Archive for February 2011
Okay, enough with the fucking nanny state already.
Recently my games-related Twitter feed has been abuzz with the story of Mary “Queen of Shops” having a good old Twitter rant about how her 17 year old son was refused service in a GAME store because he didn’t bring an adequate form of ID to prove that he was over 15. All well and good. I think everyone aside from Mary Portas agreed that this is appropriate.
However… BBFC age ratings do not (I repeat, DO NOT) trump the right of a parent to choose what they want their child to experience.
Sorry Pete. You know I like you but this scenario…
Little Johnny returns to GAME with his mother, who doesn’t know much about video games. He has convinced her that he “needs” this game in order to fit in with all the cool kids, who are all playing it for 37 hours a day, some of whom have already Ascended and are going around the levelling system again, only this time with brand new Elder Powers to choose from. His mother picks up the game, barely gives it a second glance, asks the cashier for it with Little Johnny standing right there, and the cashier doesn’t question this at all. Little Johnny’s mother hands him his shiny new game, he shouts “FUCK YEAH!” and runs out of the shop giggling.
No, GAME. Bad GAME. Incorrect response.
– Pete Davison, Got any ID?
…can fuck RIGHT off. Who is the government to tell a parent how to raise their child? How could a bunch of civil servants possibly know how a child can cope with the subject matter of a game? What damage could playing Call of Duty:Black Ops possibly do to a child?
[This is not directed solely at Pete, but at the dozens of people with whom I've had similar conversations over the past 10 years]
You can’t have it both ways – you can’t argue that games don’t cause violence on the one hand and then fight to prevent children from having them with the consent of their (however speculatively ignorant) parents on the other. Either you accept that games and the wider media have the ability to affect behaviour or you don’t. Make up your damn minds.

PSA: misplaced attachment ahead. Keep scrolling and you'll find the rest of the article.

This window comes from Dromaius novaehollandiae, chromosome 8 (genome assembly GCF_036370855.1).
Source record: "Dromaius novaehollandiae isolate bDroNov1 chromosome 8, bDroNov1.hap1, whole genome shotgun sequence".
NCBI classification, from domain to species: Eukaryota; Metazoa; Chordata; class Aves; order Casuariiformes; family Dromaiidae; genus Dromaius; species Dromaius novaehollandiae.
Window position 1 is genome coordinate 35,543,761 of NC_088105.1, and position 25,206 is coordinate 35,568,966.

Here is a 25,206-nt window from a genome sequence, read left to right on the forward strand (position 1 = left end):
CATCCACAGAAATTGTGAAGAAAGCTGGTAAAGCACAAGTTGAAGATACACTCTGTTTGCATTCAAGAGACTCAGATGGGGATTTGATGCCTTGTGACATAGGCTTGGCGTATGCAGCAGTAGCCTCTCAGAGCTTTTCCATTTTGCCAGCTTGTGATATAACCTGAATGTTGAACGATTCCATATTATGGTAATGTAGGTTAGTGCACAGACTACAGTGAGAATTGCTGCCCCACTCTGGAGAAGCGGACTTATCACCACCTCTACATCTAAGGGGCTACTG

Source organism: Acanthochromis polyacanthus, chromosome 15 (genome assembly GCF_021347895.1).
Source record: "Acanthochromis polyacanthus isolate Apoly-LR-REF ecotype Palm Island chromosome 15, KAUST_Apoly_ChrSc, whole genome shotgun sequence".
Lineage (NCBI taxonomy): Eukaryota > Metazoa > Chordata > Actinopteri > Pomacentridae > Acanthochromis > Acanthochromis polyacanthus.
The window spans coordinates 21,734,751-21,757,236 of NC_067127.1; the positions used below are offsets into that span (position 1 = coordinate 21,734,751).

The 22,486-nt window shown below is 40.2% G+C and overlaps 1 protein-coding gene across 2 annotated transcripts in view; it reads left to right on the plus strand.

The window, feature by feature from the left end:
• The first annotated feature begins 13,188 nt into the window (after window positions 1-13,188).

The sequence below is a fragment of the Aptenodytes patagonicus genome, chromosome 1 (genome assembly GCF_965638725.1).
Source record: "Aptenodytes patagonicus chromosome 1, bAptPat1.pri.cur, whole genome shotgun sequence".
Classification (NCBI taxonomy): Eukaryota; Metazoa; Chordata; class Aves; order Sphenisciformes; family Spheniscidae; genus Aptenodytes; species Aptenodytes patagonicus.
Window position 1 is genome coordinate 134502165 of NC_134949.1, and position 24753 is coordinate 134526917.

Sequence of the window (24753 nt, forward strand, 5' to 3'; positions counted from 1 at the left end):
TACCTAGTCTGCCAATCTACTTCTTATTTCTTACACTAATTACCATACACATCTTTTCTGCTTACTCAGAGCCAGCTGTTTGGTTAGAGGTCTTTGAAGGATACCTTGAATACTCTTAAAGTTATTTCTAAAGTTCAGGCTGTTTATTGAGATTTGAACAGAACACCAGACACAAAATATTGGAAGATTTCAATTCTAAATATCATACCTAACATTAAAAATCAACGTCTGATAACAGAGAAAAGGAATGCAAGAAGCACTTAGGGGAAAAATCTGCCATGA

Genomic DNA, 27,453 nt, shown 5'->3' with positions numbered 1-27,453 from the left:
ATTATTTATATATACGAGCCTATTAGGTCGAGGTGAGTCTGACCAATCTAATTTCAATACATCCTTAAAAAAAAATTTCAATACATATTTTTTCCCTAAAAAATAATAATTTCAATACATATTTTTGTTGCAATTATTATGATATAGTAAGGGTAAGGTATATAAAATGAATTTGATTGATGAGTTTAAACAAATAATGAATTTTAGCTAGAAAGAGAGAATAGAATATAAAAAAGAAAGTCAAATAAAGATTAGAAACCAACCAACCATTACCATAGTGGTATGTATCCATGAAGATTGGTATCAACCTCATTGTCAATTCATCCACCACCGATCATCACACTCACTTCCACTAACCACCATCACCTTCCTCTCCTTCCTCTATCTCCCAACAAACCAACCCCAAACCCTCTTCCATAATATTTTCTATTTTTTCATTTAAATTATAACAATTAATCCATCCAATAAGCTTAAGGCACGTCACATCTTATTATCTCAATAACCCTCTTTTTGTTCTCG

Here’s my perspective. Absolutely; games, marketing, films, books – they all affect behaviour. However old or young you are, of course they do. That’s the entire fucking point of art – to make people think about the wider world and themselves and hopefully to question their place in it.
[Heartfelt yet unrelated admission: In my entire life and countless galleries I have seen exactly one piece of art in a gallery that actually excited me. Mike Nelson's The Coral Reef.]
Affecting behaviour is not the same thing as inciting aping behaviour. Sure, anyone who has played an FPS developed in the past 5 years will understand what I mean when I describe first-person shooters as hyper-violent. Blood spraying everywhere, post-nuclear-armageddon heads flying off when you punch them too hard with your bare fists, chainsaw bayonets, for fuck’s sake. Bulletstorm isn’t even out yet, but holy fucking dick-tits, that is a graphically violent game.
1992′s Mortal Kombat paved the way with graphic depictions of spine-ripping fatality. Ee all played a bit of Mortal Kombat in our time, did we not? Are we now all walking around with the constant desire to rip our opponents heads off? No. Does laughing at a rape joke make you go out and rape someone? Of course not. Will letting a child play Call of Duty: Black Ops turn them into violent criminals?
You watched Tom and Jerry as a child, did you not? Hit anyone in the face with a frying pan lately? But absolutely, convincing a child that violence is the first, second or even third resort when it comes to problem-solving; that is a problem. That’s not what violent games do, though. Sure, there may be the risk of normalising violence but I contend that no matter how many rounds of Halo, BFBC or COD:BlOps you play as a child, the first time you get punched in the face your attitude towards violence changes pretty fucking quickly. Pain hurts.
…pain is the basic mechanism built into us by millions of years of evolution which safeguards us by warning when something threatens our survival. Why should society refuse to use such a highly perfected survival mechanism?
- Robert Heinlein, Starship Troopers, ISBN 0 450 00573 9, Page 101